Brain Cell Lipids May Play Role in Alzheimer’s Progression

Researchers with Aarhus University in Denmark published research on the role of brain cell membrane lipids and their role in regulating C99, a protein within the amyloid pathway. They believe this plays a significant role in the progression of Alzheimer’s disease. Toxic amyloid plaques, which are central to Alzheimer’s disease, are formed from several enzymes that cleave the APP protein. The APP protein lies within the neuronal cell membrane. When the APP protein is cleaved, it forms C99, which is eventually cleaved to release the beta-amyloid peptide that can become plaques. The two proteins, C99 and APP, protect themselves from being cleaved by forming homodimers, a protein made up of two identical polypeptide chains. The C99 molecule interactions are regulated by lipids that make up the membrane where the protein is located.

Weak Brain Waves Might Warn of Age-Related Neurodegeneration

Scientists conducted a study suggesting that weakened electrical signals in the brain might warn of age-related neurodegenerative diseases such as Alzheimer’s. They used electroencephalography to measure electrical activity in the patient’ brains while they viewed black and white patterns on a screen. These types of patterns are known to cause gamma oscillations in the part of the brain that processes visual information. They also monitored eye movements. People who had been diagnosed with mild cognitive impairment or Alzheimer’s disease had weaker gamma waves compared to healthy individuals of the same age.

First author Murty Dinavahi, who was a Ph.D. Research Scholar at the Centre for Neuroscience, Indian Institute of Science, Bengaluru, India, at the time of the study, but now is a Postdoctoral Associate at the University of Maryland, says, “As tools for detecting Alzheimer’s disease early are limited, there is a need to develop a reliable, non-invasive test that would enable early diagnosis.”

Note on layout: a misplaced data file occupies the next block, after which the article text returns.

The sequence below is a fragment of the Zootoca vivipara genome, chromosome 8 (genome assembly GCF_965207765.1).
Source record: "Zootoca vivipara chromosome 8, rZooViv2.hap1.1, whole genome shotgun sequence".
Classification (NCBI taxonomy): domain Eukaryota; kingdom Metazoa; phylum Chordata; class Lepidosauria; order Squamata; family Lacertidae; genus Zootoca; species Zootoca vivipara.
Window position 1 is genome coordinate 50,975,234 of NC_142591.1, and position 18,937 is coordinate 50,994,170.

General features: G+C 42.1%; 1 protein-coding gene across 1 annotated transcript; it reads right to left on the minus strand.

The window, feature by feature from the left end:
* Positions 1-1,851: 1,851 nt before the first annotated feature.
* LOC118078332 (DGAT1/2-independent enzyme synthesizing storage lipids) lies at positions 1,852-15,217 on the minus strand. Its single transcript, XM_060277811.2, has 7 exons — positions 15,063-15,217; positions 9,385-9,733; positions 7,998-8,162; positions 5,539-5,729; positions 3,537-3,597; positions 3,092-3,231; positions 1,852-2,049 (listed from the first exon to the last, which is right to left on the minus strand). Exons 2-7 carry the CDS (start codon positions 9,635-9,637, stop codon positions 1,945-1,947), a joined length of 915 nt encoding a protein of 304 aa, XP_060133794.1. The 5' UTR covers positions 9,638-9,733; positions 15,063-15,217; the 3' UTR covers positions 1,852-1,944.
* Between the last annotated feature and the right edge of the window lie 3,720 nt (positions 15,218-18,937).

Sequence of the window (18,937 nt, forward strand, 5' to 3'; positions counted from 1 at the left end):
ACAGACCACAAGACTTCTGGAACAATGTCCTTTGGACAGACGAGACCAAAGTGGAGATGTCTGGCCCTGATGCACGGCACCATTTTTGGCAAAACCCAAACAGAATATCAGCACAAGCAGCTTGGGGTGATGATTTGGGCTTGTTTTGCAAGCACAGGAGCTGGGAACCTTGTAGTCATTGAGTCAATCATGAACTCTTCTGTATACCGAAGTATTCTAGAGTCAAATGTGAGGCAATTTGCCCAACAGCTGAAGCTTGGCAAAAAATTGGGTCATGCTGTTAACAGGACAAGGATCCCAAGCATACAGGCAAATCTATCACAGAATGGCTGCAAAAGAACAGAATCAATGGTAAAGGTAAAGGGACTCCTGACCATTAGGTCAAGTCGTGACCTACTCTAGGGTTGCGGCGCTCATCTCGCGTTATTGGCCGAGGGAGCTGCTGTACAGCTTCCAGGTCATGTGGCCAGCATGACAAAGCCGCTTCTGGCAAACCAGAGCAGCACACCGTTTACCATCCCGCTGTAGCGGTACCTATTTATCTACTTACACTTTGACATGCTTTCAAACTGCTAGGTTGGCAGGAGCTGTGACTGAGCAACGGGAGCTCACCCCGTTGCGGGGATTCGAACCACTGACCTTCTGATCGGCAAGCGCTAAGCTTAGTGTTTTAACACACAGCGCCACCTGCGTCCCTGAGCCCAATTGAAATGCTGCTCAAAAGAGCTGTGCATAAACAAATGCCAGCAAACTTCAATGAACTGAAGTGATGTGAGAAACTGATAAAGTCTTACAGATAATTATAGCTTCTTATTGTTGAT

Sleep Study Suggests Dreams Reflect Multiple Memories and Anticipate Future Events

Researchers with Furman University in Greenville, South Carolina, conducted a study in 48 students using polysomnography. The participants were awakened up to 13 times to report on their experiences during sleep onset, REM sleep, and non-REM sleep. The next morning, they identified and described waking life sources for each dream reported. A total of 481 reports were analyzed. They found that 53.5% of dreams were associated with a memory, and almost 50% said the memory source was linked to multiple past experiences. Of them, 25.7% were related to specific impending events, and 37.4% with a future event source were related to one or more specific memories of past experiences. And the later in the night the dreams occurred, the more likely they were to be oriented toward the future.

“Humans have struggled to understand the meaning of dreams for millennia,” said principal investigator Erin Wamsley, associate professor in the department of psychology and program in neuroscience at Furman University. “We present new evidence that dreams reflect a memory-processing function. Although it has long been known that dreams incorporate fragments of past experience, our data suggest that dreams also anticipate probable future events.”